Next, lift the dog's ear forward and hold it against the muzzle,comb the hair from behind the ear and down along the ridge that is left at the side of the neck. You can scissor off all the long hair from these areas, as you will be blending the short shaven hair into the longer hair on the sides & back of the neck (this can be done entirely with thinning shears, but it will take you much longer). Be careful not to cut hair from the tops of the ears, but do clean out the hair from behind and under the ears.

Lift the tail and use scissors to cut the long hair off the end and underneath the tail, all the way to the base. You may also comb the hair under the tail against the grain to make it stand out from the body, and trim it all the way down. This can be a rough cut since the rest will be done with thinning shears later. If your dog has a lot of feathering under the tail (in a triangular area between the two bones that are the "point of rump" and the tail), this can be combed out and scissored off to minimize what you will need to do with thinning shears later, as well.

If you are not planning to show your Brittany, you may next shave off the hair on the back of the dog's pasterns (the "wrist" of the front legs) and the hocks (from the back side of the rear feet upwards to the joint). This is done against the grain, upwards, as necessary to get the area clean of any long hair. Now you are finished with your clippers, so you can put them away.


Nail trimming can be done with nail clippers and/or with a Dremel-type rotary tool, which grinds down the tail with sandpaper. I use both, first clipping back the nails and then dremeling to finish. If your dog has a lot of hair on its feet, cut some of that back before using a Dremel, so it doesn't get caught and torn out. Cut and/or grind away all of the clear part at the end of the nail (top, bottom and edges around the "quick", the pink nerve inside). If you use nail clippers, it's a good idea to keep some syptic powder or "Quick Stop" to stop bleeding in case you hit the quick and cause the nail to bleed.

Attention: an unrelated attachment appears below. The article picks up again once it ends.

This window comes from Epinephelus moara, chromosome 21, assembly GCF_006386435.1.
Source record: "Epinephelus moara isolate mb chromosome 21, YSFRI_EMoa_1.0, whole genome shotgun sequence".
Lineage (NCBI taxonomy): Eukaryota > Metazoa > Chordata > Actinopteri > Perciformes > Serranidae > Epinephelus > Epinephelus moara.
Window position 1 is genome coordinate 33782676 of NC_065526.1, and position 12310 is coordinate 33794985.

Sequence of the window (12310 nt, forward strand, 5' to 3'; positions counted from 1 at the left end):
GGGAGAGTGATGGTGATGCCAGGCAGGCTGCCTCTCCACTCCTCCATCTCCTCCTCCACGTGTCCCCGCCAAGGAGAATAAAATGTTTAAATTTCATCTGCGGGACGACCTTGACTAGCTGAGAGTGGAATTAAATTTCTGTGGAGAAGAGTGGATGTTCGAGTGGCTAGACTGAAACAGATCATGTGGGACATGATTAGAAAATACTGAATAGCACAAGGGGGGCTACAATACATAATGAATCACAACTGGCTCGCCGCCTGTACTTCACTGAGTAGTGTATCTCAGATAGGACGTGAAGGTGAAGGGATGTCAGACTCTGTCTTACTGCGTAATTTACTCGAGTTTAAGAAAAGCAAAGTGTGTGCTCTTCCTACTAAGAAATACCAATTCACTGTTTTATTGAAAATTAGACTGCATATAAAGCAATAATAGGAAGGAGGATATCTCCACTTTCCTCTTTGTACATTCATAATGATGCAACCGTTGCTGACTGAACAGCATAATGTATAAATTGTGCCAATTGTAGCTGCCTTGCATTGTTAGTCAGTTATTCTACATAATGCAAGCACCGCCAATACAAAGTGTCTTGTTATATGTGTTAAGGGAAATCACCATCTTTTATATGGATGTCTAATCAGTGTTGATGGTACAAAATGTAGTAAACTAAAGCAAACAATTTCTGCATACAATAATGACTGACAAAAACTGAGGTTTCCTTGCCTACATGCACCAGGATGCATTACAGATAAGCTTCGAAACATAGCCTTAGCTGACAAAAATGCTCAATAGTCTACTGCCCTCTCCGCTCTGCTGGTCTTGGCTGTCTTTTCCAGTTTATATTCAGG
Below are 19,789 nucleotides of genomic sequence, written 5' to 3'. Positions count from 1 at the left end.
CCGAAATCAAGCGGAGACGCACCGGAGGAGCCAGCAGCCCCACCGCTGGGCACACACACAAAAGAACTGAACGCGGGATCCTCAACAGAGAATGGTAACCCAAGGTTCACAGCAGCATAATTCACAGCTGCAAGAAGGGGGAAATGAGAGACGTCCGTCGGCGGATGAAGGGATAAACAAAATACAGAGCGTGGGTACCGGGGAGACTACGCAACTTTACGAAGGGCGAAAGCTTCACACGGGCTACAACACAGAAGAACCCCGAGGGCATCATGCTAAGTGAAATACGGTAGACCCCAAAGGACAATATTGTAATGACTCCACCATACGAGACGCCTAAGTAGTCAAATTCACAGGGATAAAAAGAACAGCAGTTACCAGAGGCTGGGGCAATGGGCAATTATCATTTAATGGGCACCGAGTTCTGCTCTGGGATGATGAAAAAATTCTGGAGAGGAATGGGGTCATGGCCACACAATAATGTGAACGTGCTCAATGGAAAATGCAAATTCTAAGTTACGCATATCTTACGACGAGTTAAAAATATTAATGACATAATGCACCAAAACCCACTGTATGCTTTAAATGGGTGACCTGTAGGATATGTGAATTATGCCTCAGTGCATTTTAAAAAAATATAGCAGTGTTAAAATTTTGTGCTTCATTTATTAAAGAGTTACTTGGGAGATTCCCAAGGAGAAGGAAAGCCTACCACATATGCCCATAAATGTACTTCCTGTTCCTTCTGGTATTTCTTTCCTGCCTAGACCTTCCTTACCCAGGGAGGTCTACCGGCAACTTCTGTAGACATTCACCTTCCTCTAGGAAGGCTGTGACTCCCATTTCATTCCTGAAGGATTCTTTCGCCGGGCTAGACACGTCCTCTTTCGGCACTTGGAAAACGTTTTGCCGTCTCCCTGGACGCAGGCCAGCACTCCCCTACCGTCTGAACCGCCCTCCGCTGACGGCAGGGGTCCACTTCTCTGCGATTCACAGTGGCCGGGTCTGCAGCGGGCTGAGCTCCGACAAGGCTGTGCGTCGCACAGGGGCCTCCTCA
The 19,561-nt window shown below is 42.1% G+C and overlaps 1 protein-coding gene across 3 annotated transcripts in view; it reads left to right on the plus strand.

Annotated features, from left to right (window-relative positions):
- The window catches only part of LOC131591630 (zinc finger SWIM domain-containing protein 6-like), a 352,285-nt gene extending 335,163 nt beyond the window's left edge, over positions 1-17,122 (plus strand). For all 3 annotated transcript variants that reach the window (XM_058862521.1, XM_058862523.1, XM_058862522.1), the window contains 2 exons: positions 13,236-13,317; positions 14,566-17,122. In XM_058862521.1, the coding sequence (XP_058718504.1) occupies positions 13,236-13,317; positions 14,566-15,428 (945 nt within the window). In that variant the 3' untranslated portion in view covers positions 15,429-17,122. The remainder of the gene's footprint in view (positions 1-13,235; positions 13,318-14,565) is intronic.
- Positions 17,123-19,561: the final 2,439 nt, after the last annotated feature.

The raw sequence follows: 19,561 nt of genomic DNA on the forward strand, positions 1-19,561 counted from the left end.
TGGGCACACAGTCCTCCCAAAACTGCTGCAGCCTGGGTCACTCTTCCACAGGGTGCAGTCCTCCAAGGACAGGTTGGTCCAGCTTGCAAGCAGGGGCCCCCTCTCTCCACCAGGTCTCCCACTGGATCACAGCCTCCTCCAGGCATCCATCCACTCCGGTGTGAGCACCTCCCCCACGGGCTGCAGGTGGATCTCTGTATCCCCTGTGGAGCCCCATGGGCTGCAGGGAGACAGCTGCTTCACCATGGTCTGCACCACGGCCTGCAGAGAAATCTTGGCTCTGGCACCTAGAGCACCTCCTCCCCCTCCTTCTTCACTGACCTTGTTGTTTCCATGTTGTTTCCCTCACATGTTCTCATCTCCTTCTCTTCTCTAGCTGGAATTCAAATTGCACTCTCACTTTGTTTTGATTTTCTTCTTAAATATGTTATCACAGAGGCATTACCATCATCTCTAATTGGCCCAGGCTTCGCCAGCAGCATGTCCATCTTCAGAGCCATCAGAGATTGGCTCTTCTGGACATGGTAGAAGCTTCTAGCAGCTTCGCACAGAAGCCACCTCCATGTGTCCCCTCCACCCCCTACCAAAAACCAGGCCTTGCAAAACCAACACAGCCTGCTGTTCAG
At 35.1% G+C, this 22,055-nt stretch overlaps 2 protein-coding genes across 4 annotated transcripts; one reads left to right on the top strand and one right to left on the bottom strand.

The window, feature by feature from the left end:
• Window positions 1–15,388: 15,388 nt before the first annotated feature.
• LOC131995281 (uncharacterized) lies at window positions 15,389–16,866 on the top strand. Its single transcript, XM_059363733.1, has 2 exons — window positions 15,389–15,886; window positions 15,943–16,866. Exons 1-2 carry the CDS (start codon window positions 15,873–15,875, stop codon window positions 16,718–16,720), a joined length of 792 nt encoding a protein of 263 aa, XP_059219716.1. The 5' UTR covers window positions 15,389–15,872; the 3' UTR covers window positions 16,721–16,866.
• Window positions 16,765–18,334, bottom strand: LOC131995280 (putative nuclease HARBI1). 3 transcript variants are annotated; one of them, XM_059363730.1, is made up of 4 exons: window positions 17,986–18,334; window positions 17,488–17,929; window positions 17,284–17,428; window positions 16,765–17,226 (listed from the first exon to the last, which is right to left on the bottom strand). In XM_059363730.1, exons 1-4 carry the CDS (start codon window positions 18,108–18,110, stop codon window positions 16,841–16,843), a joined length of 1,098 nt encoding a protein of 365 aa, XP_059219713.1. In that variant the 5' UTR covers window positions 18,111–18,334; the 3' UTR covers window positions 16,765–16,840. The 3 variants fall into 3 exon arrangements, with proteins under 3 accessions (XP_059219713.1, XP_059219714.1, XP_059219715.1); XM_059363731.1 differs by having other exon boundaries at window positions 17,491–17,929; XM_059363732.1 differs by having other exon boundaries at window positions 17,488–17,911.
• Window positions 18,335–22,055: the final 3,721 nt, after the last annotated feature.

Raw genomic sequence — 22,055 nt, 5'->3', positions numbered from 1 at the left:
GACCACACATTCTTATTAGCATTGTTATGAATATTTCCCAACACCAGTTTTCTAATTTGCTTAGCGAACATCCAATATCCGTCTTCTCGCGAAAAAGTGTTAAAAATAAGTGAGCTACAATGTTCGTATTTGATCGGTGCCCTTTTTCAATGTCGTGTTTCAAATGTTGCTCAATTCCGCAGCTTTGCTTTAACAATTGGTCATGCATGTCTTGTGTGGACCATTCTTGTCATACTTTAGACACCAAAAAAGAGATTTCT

If you use a Dremel or similar tool to grind the nails, keep in mind that friction causes heat, and you will cause your dog great discomfort if you keep the sander in any one place for more than a few seconds at a time. It is best to grind for a couple of seconds, stop for a couple seconds, and so on if you have to spend much time on any one nail.


Different dogs grow featherings on the ears differently, but they should all end up looking the same. If your dog has long hair all over its ears, even towards the tips, you will need to perfect your work with combing and using thinning shears to shorten the hair to a "normal" length. The Brittany standard states that ears should carry little fringe.